Parliament is the major governmental institution in Grenada. It is a bicameral legislature, with a lower house referred to as the House of Representatives and an upper house known as the Senate. Representation in the House of Representatives is apportioned according to population. The leader of the party securing the majority of seats in Parliament is named prime minister by the governor general. The leader of the party winning the next largest bloc of seats is named leader of the opposition.
The position of senator is nonelective. The prime minister has the authority to recommend the appointment of seven senators of his own choosing, plus an additional three senators who are to be selected in consultation with "the organizations or interests which the Prime Minister considers the Senators should be elected to represent." These "organizations and interests," although not enumerated in the Constitution, traditionally encompass agricultural and business groups as well as trade unions. In addition to the ten senators nominated by the prime minister, the leader of the opposition is entitled to three nominations of his own. Thus, total membership of the Senate is thirteen.
According to the 1973 Constitution, Parliament "may make laws for the peace, order and good government of Grenada." Parliament has the power to amend the Constitution by a two-thirds vote of both houses. The Constitution also makes provision for amendment by referendum. The House of Representatives wields the power of the purse; so-called money bills (bills dealing with taxation, public debt, or grants of public funds) may only be introduced in that chamber. Nonmoney bills may be introduced in either chamber. Sessions of Parliament must be held at least once each year, with intervals of no more than six months between the end of the last sitting of one session and the beginning of the next.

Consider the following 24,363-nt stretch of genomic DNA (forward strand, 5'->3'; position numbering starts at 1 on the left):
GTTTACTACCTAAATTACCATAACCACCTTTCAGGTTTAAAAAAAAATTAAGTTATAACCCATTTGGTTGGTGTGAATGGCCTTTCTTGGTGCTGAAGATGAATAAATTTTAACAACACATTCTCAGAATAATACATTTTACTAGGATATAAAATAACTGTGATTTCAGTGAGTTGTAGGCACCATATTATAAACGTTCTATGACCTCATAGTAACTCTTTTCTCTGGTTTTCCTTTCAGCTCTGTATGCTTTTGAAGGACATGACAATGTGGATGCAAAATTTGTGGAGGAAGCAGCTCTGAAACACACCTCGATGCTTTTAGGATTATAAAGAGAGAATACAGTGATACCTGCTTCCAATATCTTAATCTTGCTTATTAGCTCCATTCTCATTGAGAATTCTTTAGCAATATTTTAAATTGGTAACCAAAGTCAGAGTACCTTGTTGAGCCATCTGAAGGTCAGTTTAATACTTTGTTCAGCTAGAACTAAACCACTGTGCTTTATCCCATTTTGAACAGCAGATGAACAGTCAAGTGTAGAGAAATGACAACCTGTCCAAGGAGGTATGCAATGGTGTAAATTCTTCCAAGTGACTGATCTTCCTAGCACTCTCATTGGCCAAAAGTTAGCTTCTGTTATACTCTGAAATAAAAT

The parliamentary system gives a great deal of power to the prime minister, who can control the workings of government through the authority granted the prime minister to call and dissolve sessions of Parliament. One complaint lodged against Prime Minister Blaize in the Grenadian press since 1985 has concerned his failure to call frequent parliamentary sessions. This tactic allows important governmental matters, e.g., the formulation of the budget, to be handled exclusively by the cabinet, thus limiting the input and oversight of Parliament.